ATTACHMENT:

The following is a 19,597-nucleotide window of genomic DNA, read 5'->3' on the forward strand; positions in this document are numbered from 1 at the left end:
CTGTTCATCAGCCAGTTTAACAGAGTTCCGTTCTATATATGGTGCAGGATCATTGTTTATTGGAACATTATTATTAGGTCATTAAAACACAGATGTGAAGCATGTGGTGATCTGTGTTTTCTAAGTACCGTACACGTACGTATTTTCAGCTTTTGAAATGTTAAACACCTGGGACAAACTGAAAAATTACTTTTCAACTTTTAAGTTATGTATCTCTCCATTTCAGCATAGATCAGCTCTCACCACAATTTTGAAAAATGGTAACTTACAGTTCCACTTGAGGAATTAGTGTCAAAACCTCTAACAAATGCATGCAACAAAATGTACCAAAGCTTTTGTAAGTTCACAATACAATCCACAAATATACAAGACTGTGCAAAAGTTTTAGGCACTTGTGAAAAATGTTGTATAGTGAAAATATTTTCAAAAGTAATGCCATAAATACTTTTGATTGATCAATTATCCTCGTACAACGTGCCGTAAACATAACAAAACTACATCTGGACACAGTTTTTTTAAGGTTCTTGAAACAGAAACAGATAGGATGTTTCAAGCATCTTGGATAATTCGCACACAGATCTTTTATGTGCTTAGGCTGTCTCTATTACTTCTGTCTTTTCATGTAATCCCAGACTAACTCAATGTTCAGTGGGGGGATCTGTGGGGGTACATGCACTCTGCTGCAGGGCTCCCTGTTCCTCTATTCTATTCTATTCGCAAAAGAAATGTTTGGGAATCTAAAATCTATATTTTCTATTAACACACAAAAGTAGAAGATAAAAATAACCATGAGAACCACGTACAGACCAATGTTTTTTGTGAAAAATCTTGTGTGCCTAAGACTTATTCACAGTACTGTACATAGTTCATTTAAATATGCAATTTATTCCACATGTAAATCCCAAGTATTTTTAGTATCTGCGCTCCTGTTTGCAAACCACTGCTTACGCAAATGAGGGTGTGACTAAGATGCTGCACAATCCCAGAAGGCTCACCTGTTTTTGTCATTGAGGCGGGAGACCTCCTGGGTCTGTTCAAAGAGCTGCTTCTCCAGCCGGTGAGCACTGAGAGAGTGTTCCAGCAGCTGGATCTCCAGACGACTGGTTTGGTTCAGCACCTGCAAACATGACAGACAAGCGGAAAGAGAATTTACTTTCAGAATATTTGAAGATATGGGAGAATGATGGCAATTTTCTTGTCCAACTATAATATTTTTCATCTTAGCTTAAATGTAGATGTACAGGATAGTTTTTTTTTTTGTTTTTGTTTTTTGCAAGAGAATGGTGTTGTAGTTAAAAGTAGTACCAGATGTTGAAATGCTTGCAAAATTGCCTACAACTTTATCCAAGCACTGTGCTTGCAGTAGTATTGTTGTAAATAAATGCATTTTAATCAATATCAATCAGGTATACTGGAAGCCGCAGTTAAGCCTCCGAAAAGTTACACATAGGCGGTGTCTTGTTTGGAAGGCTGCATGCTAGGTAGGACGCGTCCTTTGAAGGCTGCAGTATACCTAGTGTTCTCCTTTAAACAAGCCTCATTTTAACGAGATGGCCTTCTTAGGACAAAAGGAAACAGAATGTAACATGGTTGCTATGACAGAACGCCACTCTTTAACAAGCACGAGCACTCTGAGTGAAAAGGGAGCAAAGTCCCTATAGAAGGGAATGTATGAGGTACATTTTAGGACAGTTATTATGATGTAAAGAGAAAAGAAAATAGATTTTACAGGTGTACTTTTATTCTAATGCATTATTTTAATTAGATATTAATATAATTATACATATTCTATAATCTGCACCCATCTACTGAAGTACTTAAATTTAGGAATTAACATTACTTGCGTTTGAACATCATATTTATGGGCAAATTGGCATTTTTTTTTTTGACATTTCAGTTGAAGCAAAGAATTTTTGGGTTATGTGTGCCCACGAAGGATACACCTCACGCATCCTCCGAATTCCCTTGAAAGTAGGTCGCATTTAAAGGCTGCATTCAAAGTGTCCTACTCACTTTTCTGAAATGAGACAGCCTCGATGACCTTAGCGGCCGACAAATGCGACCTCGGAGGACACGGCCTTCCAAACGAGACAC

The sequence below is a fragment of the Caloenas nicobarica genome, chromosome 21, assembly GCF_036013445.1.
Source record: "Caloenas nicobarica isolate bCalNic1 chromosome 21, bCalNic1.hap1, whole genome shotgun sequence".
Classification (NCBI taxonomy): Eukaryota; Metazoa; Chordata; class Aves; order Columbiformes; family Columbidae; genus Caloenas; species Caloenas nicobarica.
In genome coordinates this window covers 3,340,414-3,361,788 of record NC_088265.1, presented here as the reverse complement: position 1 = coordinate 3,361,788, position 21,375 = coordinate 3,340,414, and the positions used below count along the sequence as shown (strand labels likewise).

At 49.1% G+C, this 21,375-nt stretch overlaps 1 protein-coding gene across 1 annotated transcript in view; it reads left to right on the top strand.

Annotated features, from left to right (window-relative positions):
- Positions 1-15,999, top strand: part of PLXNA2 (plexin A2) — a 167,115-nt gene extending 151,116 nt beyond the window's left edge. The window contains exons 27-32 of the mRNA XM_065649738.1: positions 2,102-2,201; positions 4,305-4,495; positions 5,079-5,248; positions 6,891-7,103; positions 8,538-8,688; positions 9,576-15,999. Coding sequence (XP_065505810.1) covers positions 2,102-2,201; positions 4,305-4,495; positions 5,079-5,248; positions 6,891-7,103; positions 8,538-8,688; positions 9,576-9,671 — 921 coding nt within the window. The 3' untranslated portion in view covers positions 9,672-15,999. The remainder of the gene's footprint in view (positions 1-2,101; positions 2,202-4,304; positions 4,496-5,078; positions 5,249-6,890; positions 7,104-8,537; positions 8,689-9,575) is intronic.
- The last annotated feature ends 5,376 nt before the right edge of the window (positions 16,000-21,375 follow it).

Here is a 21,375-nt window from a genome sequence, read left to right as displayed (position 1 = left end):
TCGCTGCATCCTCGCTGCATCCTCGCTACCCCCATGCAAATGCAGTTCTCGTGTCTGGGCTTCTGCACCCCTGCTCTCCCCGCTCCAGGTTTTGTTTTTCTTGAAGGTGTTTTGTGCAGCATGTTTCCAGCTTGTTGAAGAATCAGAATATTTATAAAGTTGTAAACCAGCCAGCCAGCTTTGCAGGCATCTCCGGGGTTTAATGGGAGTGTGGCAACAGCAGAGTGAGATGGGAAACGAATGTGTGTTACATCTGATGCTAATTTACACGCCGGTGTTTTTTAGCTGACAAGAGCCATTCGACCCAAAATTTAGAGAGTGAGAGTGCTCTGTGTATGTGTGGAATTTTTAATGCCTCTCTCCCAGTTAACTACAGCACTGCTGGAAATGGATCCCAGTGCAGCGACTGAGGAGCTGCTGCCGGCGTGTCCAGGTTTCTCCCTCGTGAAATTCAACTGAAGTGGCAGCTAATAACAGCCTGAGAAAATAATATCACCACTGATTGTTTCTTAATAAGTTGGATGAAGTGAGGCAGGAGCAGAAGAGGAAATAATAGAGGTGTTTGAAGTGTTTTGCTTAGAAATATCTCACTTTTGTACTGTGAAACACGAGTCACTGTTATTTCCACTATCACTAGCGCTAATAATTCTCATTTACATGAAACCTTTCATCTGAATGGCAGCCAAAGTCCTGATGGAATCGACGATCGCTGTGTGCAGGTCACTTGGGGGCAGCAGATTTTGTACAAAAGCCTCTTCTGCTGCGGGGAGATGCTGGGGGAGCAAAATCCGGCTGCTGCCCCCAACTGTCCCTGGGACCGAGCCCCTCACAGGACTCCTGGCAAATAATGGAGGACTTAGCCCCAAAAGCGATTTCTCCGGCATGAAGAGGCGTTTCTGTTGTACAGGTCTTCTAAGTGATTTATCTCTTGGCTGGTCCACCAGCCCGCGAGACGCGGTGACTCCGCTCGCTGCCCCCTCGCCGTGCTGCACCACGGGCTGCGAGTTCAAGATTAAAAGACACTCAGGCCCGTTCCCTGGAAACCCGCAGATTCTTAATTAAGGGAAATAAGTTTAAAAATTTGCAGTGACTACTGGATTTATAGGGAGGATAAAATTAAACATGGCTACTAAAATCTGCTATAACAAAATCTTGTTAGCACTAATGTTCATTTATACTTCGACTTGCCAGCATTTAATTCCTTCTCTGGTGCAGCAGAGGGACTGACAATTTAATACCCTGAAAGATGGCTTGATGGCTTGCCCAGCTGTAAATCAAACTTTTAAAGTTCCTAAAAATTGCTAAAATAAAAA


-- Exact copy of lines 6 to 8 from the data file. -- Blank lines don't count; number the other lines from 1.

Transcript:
In genome coordinates this window covers 3,340,414-3,361,788 of record NC_088265.1, presented here as the reverse complement: position 1 = coordinate 3,361,788, position 21,375 = coordinate 3,340,414, and the positions used below count along the sequence as shown (strand labels likewise).

At 49.1% G+C, this 21,375-nt stretch overlaps 1 protein-coding gene across 1 annotated transcript in view; it reads left to right on the top strand.

Annotated features, from left to right (window-relative positions):